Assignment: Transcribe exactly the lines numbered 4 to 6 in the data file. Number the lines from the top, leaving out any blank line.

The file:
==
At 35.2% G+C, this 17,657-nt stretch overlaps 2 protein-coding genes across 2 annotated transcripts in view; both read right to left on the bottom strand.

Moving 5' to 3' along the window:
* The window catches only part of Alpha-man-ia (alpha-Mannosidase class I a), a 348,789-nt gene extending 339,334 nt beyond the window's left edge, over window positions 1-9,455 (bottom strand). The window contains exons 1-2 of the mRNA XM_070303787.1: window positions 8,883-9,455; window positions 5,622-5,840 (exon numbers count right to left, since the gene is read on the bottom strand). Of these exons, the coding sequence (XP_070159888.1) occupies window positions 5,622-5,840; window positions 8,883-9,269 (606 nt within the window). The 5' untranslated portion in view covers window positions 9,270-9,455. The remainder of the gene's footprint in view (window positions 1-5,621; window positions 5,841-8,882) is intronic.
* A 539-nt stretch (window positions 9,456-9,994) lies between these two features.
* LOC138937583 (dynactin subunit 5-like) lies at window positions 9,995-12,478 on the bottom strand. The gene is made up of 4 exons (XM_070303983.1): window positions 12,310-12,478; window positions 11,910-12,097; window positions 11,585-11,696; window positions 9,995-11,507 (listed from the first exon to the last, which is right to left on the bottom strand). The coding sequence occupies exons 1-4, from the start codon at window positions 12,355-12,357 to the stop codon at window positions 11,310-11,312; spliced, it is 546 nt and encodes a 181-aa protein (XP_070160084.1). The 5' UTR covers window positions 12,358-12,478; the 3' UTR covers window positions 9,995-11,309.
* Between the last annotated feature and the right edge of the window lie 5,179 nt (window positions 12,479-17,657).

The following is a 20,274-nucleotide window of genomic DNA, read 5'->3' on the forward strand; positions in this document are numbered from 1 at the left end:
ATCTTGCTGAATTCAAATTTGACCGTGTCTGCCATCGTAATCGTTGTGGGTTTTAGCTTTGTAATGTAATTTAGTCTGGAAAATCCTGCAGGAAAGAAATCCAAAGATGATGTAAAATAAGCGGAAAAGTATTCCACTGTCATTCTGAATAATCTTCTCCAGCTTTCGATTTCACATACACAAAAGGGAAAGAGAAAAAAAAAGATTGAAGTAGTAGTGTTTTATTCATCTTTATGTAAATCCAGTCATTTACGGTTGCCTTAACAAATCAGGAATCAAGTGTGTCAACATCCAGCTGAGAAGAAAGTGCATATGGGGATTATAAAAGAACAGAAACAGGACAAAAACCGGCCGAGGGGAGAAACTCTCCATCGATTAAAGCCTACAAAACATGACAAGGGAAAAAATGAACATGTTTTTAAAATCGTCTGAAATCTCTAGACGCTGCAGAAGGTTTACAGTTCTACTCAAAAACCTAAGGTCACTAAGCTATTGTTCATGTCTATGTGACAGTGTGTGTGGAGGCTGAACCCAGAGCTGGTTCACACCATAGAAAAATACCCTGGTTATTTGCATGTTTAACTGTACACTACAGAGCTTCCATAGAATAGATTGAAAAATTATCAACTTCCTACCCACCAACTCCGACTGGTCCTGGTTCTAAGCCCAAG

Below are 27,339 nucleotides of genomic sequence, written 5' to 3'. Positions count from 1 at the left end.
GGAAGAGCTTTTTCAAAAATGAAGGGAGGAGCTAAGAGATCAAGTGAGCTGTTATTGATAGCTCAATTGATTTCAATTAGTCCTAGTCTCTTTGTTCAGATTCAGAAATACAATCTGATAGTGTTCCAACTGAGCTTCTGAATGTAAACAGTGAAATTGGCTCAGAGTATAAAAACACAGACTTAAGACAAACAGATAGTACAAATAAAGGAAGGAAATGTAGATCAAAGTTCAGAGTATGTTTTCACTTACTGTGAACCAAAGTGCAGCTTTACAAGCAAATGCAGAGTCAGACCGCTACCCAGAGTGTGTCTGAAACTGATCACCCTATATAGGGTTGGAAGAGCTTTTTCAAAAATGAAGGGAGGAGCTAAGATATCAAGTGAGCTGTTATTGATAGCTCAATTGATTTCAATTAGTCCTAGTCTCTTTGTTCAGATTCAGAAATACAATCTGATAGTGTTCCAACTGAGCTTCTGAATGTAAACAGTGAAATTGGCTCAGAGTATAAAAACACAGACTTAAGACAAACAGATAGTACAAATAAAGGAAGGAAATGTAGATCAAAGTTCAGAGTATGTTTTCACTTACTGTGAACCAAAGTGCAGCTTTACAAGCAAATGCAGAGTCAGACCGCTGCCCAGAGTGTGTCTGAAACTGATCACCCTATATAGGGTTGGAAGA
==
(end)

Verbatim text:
* A 539-nt stretch (window positions 9,456-9,994) lies between these two features.
* LOC138937583 (dynactin subunit 5-like) lies at window positions 9,995-12,478 on the bottom strand. The gene is made up of 4 exons (XM_070303983.1): window positions 12,310-12,478; window positions 11,910-12,097; window positions 11,585-11,696; window positions 9,995-11,507 (listed from the first exon to the last, which is right to left on the bottom strand). The coding sequence occupies exons 1-4, from the start codon at window positions 12,355-12,357 to the stop codon at window positions 11,310-11,312; spliced, it is 546 nt and encodes a 181-aa protein (XP_070160084.1). The 5' UTR covers window positions 12,358-12,478; the 3' UTR covers window positions 9,995-11,309.
* Between the last annotated feature and the right edge of the window lie 5,179 nt (window positions 12,479-17,657).